The growing problem – and national conversation – of opioid addiction may be affecting the way you think about your own health care. Like many people, you may feel nervous about taking pain medication when you need it.
As doctors and leaders in healthcare and government work together to address the crisis, it may help you to know how doctors and pharmacists address opioid prescriptions, and some other alternatives to managing your pain.
Acute moderate to severe pain, especially after surgery or a severe injury, may require a short course of immediate-acting opioids for pain management, such as oxycodone, hydrocodone, and morphine. To help prevent misuse, it’s important to limit how long the drug is used and to use the lowest possible dose that will treat the pain. Opioids also may be necessary when a person has cancer-related pain, is receiving palliative care, or has pain at the end of life.
For chronic pain – back pain, osteoarthritis, neuropathic pain – recommended treatment is non-opioid medications. Depending on the type of pain, non-opioid medications that can help include acetaminophen; NSAIDs (naproxen, ibuprofen, celecoxib); gabapentin or pregabalin; certain antidepressants; injectable steroids; and topical medications (lidocaine, capsaicin, diclofenac).
Non-drug treatments can help, too: physical therapy, cognitive behavioral therapy, massage, acupuncture, exercise, even weight loss. Your provider can work with you to set a treatment plan that works best for you.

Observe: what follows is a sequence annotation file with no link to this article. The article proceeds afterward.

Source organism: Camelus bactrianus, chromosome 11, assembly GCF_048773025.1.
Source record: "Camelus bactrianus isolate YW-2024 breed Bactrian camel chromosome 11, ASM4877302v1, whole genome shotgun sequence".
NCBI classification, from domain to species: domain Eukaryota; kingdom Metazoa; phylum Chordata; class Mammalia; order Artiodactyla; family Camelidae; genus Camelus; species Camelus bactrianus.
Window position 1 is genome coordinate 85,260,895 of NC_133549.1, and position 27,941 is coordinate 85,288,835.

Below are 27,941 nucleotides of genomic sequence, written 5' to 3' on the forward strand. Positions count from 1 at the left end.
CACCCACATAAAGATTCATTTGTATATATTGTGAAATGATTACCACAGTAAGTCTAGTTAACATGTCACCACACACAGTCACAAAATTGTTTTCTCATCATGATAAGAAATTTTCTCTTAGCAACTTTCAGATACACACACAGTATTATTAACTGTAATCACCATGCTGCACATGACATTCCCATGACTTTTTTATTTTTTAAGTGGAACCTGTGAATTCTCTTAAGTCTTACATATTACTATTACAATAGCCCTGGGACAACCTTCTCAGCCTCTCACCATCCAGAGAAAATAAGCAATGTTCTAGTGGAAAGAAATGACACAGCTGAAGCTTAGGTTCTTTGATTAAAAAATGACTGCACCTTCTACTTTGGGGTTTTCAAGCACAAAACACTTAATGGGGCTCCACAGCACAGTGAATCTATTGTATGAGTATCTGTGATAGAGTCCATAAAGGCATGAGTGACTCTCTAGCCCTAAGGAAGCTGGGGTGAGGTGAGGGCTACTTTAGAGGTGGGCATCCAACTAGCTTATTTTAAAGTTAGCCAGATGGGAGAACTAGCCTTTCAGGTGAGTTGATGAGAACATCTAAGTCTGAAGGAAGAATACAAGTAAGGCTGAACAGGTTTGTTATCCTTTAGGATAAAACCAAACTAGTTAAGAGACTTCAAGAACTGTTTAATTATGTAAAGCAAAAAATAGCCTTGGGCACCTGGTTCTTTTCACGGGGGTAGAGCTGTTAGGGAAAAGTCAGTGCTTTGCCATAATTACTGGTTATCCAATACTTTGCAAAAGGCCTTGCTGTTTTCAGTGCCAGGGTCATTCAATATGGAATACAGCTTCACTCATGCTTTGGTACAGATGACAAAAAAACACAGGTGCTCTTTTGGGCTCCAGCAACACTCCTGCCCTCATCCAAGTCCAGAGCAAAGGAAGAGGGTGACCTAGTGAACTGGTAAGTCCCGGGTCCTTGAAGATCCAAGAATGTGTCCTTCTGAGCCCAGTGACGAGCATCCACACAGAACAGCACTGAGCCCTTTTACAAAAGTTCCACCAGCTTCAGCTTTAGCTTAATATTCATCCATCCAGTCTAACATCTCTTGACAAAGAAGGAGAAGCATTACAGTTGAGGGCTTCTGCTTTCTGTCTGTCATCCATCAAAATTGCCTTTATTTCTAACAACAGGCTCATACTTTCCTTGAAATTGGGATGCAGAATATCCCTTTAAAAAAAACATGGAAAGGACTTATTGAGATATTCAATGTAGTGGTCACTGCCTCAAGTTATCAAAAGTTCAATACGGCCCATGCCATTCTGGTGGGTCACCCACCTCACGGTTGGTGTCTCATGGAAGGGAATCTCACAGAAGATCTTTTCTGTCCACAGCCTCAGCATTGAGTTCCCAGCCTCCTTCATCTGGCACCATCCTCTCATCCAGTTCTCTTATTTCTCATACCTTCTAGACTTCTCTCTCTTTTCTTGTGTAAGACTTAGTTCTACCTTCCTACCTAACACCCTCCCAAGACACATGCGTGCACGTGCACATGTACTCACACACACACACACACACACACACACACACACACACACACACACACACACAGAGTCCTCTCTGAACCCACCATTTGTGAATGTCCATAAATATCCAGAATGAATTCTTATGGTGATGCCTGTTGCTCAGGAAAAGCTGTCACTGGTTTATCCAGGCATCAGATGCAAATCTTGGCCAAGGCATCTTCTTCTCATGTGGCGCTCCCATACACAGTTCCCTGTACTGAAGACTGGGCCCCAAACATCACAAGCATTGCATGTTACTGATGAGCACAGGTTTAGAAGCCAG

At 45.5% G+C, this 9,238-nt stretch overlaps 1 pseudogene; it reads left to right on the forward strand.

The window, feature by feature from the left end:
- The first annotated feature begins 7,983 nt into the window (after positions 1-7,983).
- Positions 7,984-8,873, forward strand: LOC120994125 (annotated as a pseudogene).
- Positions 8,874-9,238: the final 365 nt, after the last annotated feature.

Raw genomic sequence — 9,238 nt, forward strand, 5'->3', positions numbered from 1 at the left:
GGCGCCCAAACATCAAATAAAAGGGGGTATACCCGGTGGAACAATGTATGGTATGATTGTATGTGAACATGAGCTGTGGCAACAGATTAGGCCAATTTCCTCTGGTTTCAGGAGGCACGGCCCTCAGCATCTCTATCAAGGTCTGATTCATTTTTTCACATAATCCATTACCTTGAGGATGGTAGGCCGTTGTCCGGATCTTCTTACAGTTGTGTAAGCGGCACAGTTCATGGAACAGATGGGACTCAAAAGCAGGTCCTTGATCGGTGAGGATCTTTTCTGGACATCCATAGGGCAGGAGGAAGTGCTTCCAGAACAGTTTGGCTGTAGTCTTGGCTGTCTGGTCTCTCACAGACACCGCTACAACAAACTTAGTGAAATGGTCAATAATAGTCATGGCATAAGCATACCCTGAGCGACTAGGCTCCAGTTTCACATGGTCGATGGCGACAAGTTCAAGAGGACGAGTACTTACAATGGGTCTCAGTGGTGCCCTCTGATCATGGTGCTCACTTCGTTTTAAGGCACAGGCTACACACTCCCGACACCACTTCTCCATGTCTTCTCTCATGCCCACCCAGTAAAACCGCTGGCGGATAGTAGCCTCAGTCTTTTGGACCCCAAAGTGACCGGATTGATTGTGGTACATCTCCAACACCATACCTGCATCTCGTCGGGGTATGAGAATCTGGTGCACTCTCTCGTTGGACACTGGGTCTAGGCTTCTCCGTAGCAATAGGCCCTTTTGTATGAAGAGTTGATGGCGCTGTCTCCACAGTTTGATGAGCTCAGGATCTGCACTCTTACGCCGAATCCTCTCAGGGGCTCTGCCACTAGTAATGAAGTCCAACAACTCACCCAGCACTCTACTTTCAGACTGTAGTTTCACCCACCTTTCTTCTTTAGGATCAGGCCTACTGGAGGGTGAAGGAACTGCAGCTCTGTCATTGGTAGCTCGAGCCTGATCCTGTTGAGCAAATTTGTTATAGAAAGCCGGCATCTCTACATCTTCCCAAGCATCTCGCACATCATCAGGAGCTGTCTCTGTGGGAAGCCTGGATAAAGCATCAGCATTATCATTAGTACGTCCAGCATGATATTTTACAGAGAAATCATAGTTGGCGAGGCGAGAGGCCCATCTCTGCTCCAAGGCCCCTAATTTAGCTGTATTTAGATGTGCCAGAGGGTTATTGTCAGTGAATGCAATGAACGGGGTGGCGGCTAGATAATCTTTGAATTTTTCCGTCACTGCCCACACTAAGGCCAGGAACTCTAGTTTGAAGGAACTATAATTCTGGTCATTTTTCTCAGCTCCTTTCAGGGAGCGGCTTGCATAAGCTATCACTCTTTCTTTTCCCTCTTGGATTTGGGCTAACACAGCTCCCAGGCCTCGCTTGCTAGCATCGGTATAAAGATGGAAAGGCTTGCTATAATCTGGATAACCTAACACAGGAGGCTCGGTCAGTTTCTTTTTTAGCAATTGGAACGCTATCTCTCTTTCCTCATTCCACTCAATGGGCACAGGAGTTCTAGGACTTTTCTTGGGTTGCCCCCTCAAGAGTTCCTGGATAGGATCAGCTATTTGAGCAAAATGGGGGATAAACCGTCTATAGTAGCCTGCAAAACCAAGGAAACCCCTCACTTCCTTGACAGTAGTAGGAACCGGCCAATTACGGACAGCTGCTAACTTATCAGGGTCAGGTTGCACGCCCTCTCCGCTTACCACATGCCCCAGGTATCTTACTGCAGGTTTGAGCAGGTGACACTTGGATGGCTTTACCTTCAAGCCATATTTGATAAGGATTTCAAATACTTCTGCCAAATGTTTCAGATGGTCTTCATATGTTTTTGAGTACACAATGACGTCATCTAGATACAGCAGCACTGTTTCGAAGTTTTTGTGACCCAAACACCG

To help prevent opioid misuse and addiction, doctors and pharmacists monitor opioid prescriptions through the state-regulated Prescription Drug Monitoring Program, an electronic database that tracks controlled substance prescriptions across the state. Doctors and pharmacists can review each patient’s previous opioid prescriptions and look for overlapping prescriptions, multiple prescribers, and dangerous combinations.
Meanwhile, pharmacies, states, and Medicare have begun limiting how much opioid is dispensed per prescription. Fifteen states and Medicare now limit prescriptions to seven days or less; six states allow five days or less. Minnesota limits opioid prescriptions to four days. (A health care provider can request more if needed.)
Whenever an opioid is prescribed for you, it is important to understand how to take it and discuss the side effects and risks with your doctor and your pharmacist.
If you have concerns about opioids as part of pain management for you or a loved one, talk to your provider.